Should reward working people
Once again, shady columnists resort to self-serving scare tactics by calling the pope “socialist,” trying to create paranoia about wealth redistribution (“Pope should advocate for creating new wealth,” May 14 Opinion). The pope is not supporting welfare for the lazy, but rather denouncing a system in which people can work full time and still not meet basic needs such as food, a home or medical care.
We should reward working people, not force them into welfare. Self-sufficiency through labor was once known as “pursuit of happiness” and eventually “the American dream.” Charity and philanthropy are good, but they can also lead to a self-congratulatory, feel-good system that tells people: “I don’t think you deserve to make enough to live, but I have such a great heart that I will throw you a bone so you can survive. So you better thank me.”
Increasing the minimum wage may not be simple. It’s true that resources are finite. Some people allude to the lifeboat metaphor: If more people climb on board, we all sink. But the reality is we’re letting people drown so we can exercise our right to be more comfortable.
On Jan. 15, I wrote a letter to Rep. Mike Pompeo, R-Wichita, suggesting that a congressional committee be established to look into the tragic events of Oct. 23, 1983, when a truck driven by a suicide bomber crashed into a building outside of Beirut, Lebanon, that billeted a large number of American Marines, killing 241 of them.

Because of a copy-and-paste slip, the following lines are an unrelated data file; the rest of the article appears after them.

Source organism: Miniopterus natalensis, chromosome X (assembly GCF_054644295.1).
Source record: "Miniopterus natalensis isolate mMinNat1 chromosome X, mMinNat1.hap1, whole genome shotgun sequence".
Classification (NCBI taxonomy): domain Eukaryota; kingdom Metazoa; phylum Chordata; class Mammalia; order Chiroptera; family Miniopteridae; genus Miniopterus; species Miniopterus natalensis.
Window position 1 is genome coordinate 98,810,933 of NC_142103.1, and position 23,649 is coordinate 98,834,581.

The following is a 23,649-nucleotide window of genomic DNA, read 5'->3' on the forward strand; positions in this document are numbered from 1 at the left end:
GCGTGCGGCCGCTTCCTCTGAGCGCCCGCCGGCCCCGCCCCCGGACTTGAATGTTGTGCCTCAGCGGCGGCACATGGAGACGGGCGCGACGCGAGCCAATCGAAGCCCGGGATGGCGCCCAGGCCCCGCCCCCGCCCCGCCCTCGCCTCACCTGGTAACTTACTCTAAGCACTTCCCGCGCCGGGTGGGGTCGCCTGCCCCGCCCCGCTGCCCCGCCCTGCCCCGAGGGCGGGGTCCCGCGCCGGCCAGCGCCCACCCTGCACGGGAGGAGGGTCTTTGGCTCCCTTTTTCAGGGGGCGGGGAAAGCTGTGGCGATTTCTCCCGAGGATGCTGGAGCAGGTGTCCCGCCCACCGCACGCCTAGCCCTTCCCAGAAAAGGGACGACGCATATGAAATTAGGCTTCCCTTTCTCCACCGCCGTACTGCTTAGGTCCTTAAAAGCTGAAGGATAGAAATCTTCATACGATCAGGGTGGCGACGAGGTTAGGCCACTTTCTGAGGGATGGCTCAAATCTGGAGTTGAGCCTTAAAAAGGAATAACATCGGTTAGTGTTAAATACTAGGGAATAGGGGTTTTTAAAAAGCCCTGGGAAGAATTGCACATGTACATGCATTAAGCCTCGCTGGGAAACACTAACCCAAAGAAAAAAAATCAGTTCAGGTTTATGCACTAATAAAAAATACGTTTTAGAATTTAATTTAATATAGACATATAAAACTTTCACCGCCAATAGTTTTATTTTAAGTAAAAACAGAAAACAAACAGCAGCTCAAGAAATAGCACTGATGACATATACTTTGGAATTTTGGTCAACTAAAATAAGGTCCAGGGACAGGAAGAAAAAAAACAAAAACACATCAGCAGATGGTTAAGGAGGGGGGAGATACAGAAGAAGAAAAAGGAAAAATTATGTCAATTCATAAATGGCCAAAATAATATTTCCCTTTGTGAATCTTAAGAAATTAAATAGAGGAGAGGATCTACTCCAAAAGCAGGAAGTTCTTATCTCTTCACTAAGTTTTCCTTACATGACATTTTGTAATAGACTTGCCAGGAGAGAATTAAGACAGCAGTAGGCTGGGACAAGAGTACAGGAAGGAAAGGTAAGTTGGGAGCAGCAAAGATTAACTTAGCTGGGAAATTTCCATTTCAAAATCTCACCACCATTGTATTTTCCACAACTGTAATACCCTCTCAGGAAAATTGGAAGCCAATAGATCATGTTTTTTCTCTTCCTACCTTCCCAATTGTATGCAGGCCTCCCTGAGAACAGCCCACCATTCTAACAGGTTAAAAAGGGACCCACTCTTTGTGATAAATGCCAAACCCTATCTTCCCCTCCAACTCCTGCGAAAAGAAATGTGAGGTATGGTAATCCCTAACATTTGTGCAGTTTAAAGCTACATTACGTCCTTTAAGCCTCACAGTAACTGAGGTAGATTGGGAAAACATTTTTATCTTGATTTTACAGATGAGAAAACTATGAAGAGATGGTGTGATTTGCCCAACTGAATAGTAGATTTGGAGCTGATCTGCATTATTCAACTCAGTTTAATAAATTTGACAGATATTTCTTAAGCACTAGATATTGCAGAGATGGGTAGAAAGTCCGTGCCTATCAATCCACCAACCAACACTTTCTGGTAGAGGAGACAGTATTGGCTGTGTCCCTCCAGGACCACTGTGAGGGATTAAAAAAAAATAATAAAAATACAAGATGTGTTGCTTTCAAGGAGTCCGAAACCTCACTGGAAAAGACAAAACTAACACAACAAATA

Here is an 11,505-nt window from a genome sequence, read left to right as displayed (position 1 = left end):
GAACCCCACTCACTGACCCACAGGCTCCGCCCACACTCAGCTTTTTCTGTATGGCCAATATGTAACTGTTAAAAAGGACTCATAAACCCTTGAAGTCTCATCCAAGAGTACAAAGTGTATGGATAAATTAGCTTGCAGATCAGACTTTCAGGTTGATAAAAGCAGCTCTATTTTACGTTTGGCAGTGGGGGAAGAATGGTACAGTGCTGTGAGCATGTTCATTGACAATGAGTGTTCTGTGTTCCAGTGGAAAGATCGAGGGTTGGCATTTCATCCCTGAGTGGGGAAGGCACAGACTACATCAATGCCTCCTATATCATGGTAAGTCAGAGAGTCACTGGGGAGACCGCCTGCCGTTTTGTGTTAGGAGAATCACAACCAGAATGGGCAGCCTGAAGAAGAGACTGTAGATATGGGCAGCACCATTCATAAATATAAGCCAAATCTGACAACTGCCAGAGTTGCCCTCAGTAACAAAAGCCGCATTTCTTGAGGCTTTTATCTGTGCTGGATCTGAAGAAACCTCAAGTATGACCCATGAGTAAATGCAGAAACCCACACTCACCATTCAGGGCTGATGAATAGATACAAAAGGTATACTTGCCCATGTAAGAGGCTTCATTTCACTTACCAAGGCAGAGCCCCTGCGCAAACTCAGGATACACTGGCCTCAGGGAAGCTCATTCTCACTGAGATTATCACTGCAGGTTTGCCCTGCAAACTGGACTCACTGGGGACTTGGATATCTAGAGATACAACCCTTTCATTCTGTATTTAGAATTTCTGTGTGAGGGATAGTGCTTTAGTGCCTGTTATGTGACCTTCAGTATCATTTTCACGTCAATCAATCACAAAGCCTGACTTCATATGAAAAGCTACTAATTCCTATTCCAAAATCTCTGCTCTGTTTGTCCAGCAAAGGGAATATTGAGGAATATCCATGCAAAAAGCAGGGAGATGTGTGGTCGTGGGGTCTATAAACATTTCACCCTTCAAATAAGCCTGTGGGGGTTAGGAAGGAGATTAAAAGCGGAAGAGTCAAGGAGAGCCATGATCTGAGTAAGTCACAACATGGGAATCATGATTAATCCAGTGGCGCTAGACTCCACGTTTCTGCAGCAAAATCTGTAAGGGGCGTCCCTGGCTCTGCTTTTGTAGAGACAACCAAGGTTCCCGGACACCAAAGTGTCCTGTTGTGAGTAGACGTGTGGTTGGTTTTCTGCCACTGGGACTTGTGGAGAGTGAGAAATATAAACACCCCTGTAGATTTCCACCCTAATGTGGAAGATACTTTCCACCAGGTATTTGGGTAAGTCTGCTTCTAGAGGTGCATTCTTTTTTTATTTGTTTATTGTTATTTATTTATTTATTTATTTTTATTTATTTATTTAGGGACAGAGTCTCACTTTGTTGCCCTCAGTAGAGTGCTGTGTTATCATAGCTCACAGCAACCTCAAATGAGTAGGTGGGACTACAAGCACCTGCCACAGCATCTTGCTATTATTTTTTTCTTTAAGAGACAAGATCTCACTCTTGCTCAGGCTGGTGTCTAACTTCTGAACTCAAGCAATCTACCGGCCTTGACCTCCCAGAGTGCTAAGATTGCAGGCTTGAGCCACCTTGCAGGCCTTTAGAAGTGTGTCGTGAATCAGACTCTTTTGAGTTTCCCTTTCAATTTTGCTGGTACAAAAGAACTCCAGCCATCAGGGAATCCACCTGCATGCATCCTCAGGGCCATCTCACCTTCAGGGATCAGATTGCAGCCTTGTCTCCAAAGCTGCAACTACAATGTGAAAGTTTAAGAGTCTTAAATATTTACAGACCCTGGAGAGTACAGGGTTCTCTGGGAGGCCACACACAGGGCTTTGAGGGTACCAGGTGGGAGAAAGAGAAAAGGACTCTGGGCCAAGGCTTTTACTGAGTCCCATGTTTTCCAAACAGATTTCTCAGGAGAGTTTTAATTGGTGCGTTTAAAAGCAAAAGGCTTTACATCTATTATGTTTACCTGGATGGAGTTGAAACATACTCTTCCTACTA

I wrote, “President Reagan did very little to find the culprits behind the attack. Nor did Congress do much either. I believe the time has come for Congress to finally investigate the facts around the Beirut attack and why it happened.”
In an e-mail dated Feb. 14, Pompeo turned down my idea. He said that there were no outstanding issues left to be answered about the bombing and that he didn’t believe there was a need to create a select committee.
Now I’ve learned that he will be part of a select committee investigating Benghazi, even though more than a dozen congressional hearings have failed to turn up anything new (May 10 Eagle). Meanwhile, what happened in Lebanon remains clouded in many unanswered questions. For example: Why were the repeated warnings by the Marine commander in charge that his men were “sitting ducks” ignored by key Reagan administration officials?